10. Surprised to find that there IS a family resemblance over so many generations – my GG grandmother, Margaret Borthwick (1819 – 1865) can be seen in a photo of a painting on one of my earlier blogs  – and the poor woman looks just like my Dad in a dress.

I know I’ve been a bit irreverent, but it’s not because I don’t respect my ancestors, it’s because I feel I have come to “know” some of them so well, I can share a family joke with them.  As families do…  And it seems I have been more “surprised” than anything else so far by my investigations!  And equally surprised by receiving the Award 😀

Now, to recommend a further 10 blogs for the Ancestor Approved Award – how can I only have 10?  Here we go, in no particular order of preference, but blogs I enjoy and I think you will too, if you’re not already following:

  1. Amanda Epperson at The Historian’s Family
  2. Jennifer at On A Flesh & Bone Foundation
  3. Wayne’s blog Scots Great and Small, People and Places
  4. David at The Scottish Military Research Group
  5. Barbara at Life From the Roots
  6. Kerry at Cluewagon
  7. The Hummer at Branching Out Through the Years
  8. Cheryl at Have You Seen My Roots?
  9. Sue at Family History Fun
  10. Cheri at Journeys Past

About Jo Graham

Scottish genealogist - this blog is for my own family history and photos
This entry was posted in Photos. Bookmark the permalink.

14 Responses to Ancestor Approved Award

  1. Well done Jo, although I am not surprised – your blogs are fascinating, fun, and informative and this one is simply brilliant!!
    regards Shirley 🙂

  2. Adrian says:

    Congratulations Jo, well deserved. I enjoy what you write immensely.

  3. Fran says:

    Thank you my friend. I enjoy your blog too. The Hummer will be responding, just slowly as I am caring for my sister-in-law right now and writing time is premium.

    • Jo says:

      Hi Fran – take your time, there’s no rush. As long as you are enjoying blogging, it can wait! Hope your S-I-L is on the mend soon 🙂 Jo

  4. Carol says:

    Congrats! I love that you can joke with your family members, even if they have passed to the great rewards beyond. Enjoyed reading about your 10 surprises!

  5. Thom says:

    Congratulations Jo. Well deserved.

  6. Hi Jo, Congratulations! I really enjoy reading your blog, as do many others. I love your irreverent list of ten things learned, especially number 9. A few in my tree have claimed we are related to St. Lawrence O’Toole, (no proof so far), but I’m hoping the connection gives me some pull with St. Peter when I get to the pearly gates. Also, thank you so very much for your message to me, and for passing the award on to ‘On a flesh and bone foundation’. It was such a lovely surprise for me. Cheers! Jennifer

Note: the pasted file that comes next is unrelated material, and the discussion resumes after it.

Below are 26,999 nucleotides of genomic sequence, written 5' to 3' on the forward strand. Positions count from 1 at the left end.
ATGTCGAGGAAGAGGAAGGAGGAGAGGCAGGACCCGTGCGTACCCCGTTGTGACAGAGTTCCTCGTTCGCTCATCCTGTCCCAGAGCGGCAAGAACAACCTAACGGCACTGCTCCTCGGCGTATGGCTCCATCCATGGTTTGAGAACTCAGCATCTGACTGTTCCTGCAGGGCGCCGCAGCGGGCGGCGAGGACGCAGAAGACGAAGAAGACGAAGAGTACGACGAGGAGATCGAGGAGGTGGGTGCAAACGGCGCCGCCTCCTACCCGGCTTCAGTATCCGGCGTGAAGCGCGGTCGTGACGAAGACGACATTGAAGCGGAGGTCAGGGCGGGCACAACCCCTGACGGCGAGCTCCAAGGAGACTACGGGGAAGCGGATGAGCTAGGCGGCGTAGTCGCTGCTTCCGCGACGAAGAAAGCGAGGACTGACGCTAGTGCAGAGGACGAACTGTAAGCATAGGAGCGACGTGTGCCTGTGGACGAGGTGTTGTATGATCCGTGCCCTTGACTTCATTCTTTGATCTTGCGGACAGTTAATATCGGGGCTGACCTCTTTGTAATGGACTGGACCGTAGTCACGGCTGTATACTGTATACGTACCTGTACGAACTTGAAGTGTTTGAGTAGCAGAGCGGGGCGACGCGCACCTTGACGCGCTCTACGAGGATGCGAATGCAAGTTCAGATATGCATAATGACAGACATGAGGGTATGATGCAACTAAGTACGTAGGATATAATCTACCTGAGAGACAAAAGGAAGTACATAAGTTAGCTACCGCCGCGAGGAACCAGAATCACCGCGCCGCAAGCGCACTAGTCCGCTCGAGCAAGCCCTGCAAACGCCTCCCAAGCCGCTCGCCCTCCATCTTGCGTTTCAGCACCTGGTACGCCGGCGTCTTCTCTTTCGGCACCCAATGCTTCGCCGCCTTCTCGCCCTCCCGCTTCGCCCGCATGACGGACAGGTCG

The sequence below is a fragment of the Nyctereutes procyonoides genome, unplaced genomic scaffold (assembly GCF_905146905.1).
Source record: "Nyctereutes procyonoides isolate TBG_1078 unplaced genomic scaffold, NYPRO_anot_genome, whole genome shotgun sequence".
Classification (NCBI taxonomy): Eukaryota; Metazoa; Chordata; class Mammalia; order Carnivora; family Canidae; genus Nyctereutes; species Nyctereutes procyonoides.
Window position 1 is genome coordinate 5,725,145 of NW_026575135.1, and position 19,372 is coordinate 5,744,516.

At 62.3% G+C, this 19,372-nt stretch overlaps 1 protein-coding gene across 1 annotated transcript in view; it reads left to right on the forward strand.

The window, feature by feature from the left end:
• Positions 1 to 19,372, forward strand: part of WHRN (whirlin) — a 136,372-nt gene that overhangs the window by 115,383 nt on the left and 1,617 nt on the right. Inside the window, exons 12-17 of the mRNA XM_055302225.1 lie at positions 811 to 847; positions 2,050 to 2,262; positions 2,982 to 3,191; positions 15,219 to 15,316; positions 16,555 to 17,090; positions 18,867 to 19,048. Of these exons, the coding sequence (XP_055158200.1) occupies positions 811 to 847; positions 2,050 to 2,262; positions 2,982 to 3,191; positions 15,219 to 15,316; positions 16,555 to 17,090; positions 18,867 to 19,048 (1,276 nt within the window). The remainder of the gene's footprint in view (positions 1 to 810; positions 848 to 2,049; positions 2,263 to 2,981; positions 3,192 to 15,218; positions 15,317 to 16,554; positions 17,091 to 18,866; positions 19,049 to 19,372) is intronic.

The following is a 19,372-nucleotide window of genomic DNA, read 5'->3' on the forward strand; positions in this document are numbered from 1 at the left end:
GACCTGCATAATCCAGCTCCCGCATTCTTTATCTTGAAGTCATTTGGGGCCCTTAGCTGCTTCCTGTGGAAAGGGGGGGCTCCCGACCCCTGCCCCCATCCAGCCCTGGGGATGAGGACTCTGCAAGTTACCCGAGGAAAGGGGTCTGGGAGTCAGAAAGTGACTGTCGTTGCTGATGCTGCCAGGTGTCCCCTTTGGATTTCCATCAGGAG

• Jo says:

      Thanks Jennifer 🙂 These old family stories don’t half give me a headache sometimes, because I’m always tempted to think that there’s no smoke without fire. Fingers crossed that you find an O’Toole connection – if you do, I’m sure we’ll hear about it in due course

  7. Susan says:

    Dear Jo, I was absolutely delighted to go into my blog this afternoon to read your comments and most of all see that you had given me an Ancestor Approved Award. I only came to blogging in August 2010 and have limited IT skills, compared to some of the impressively designed sites I have come across. I have had tremendous emjoyment from sharing my family history, featuring the photographs and making contact with fellow enthusiasts. To begin with I did wonder if anyone was reading it and thank John of the Wandering Genealogist for recommending to me It is a great endorsement to feel that people think highly of it. It will take me time to some up with my top ten findings and blogs – but watch this space! Thank you again. Susan

    • Jo says:

      Hi Susan – Images Past is my 2nd blog and it’s only been going since August as well, but it is tremendous fun, I agree 🙂 Take your time thinking about your top tens, and above all, enjoy yourself! Jo

  8. Barbara Poole says:

    Jo, thank you very much for the Ancestor Approved Award. When I received my first one, I decided not to accept it because I didn’t want to get into “the award thing” and, I was also uncomfortable with it. That being said, I’ve declined a good 20 or more awards. I hope you understand, but I do appreciate them.
    On another matter, when I read your #1 abt. your grandparents being married in Gretna Green, a light bulb went off. I think I’d like to do a collection of my favorite sections of what AAA receipents learned. Meaning, I’d like to copy your #1, giving you credit of course. I remember learning about Gretna Green, and loved reading it here as it applied to your grandparents. Maybe you could give me your thoughts on this little idea of mine? Again, thank you.

    • Jo says:

      Hi Barbara – I absolutely do understand your feelings on the AAA and I love your idea of putting together a collection of your favourite “learnings”. The name Gretna Green evokes great feelings of romance in most people, and I’d be delighted to be included in your list. Jo 🙂

      • Barbara says:

        Thanks Jo. It might be a month or more, but I will work on it. Also, regarding your group who took the cruise. Even if you don’t know who they are, you’ve got the names. If you run out of topics, you could maybe research one or more of them. Bet there is a story there, esp. if they come from $$.

  9. What a wealth of interesting information you have about your family..and a little humor never hurt anyone:)